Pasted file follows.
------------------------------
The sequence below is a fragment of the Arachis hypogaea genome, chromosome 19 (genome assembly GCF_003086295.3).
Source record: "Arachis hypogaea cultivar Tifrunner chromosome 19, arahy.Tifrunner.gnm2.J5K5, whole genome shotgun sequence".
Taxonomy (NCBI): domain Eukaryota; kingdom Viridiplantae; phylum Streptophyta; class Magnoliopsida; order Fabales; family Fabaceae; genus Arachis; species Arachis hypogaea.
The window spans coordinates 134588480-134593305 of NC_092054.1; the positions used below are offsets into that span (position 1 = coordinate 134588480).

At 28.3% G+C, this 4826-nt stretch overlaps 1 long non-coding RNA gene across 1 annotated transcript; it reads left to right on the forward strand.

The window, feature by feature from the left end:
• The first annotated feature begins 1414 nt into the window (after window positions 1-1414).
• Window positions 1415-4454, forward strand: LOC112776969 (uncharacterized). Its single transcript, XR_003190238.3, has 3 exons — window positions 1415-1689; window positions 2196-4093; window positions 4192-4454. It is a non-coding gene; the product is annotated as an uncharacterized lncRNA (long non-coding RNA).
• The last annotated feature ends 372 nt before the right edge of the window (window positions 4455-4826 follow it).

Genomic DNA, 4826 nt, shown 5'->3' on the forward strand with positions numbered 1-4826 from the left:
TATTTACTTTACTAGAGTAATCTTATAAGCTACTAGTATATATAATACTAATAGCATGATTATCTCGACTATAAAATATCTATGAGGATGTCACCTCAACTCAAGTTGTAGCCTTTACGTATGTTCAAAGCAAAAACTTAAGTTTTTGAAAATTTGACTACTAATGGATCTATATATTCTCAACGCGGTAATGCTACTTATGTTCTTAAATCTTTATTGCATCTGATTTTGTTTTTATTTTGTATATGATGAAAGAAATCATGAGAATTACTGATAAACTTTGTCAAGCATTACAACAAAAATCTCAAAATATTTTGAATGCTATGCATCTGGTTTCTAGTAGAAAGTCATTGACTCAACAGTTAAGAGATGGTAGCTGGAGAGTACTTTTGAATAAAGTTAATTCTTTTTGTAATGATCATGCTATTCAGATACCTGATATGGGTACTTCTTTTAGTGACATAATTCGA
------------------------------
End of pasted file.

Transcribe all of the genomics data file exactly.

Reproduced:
The sequence below is a fragment of the Arachis hypogaea genome, chromosome 19 (genome assembly GCF_003086295.3).
Source record: "Arachis hypogaea cultivar Tifrunner chromosome 19, arahy.Tifrunner.gnm2.J5K5, whole genome shotgun sequence".
Taxonomy (NCBI): domain Eukaryota; kingdom Viridiplantae; phylum Streptophyta; class Magnoliopsida; order Fabales; family Fabaceae; genus Arachis; species Arachis hypogaea.
The window spans coordinates 134588480-134593305 of NC_092054.1; the positions used below are offsets into that span (position 1 = coordinate 134588480).

At 28.3% G+C, this 4826-nt stretch overlaps 1 long non-coding RNA gene across 1 annotated transcript; it reads left to right on the forward strand.

The window, feature by feature from the left end:
• The first annotated feature begins 1414 nt into the window (after window positions 1-1414).
• Window positions 1415-4454, forward strand: LOC112776969 (uncharacterized). Its single transcript, XR_003190238.3, has 3 exons — window positions 1415-1689; window positions 2196-4093; window positions 4192-4454. It is a non-coding gene; the product is annotated as an uncharacterized lncRNA (long non-coding RNA).
• The last annotated feature ends 372 nt before the right edge of the window (window positions 4455-4826 follow it).

Genomic DNA, 4826 nt, shown 5'->3' on the forward strand with positions numbered 1-4826 from the left:
TATTTACTTTACTAGAGTAATCTTATAAGCTACTAGTATATATAATACTAATAGCATGATTATCTCGACTATAAAATATCTATGAGGATGTCACCTCAACTCAAGTTGTAGCCTTTACGTATGTTCAAAGCAAAAACTTAAGTTTTTGAAAATTTGACTACTAATGGATCTATATATTCTCAACGCGGTAATGCTACTTATGTTCTTAAATCTTTATTGCATCTGATTTTGTTTTTATTTTGTATATGATGAAAGAAATCATGAGAATTACTGATAAACTTTGTCAAGCATTACAACAAAAATCTCAAAATATTTTGAATGCTATGCATCTGGTTTCTAGTAGAAAGTCATTGACTCAACAGTTAAGAGATGGTAGCTGGAGAGTACTTTTGAATAAAGTTAATTCTTTTTGTAATGATCATGCTATTCAGATACCTGATATGGGTACTTCTTTTAGTGACATAATTCGA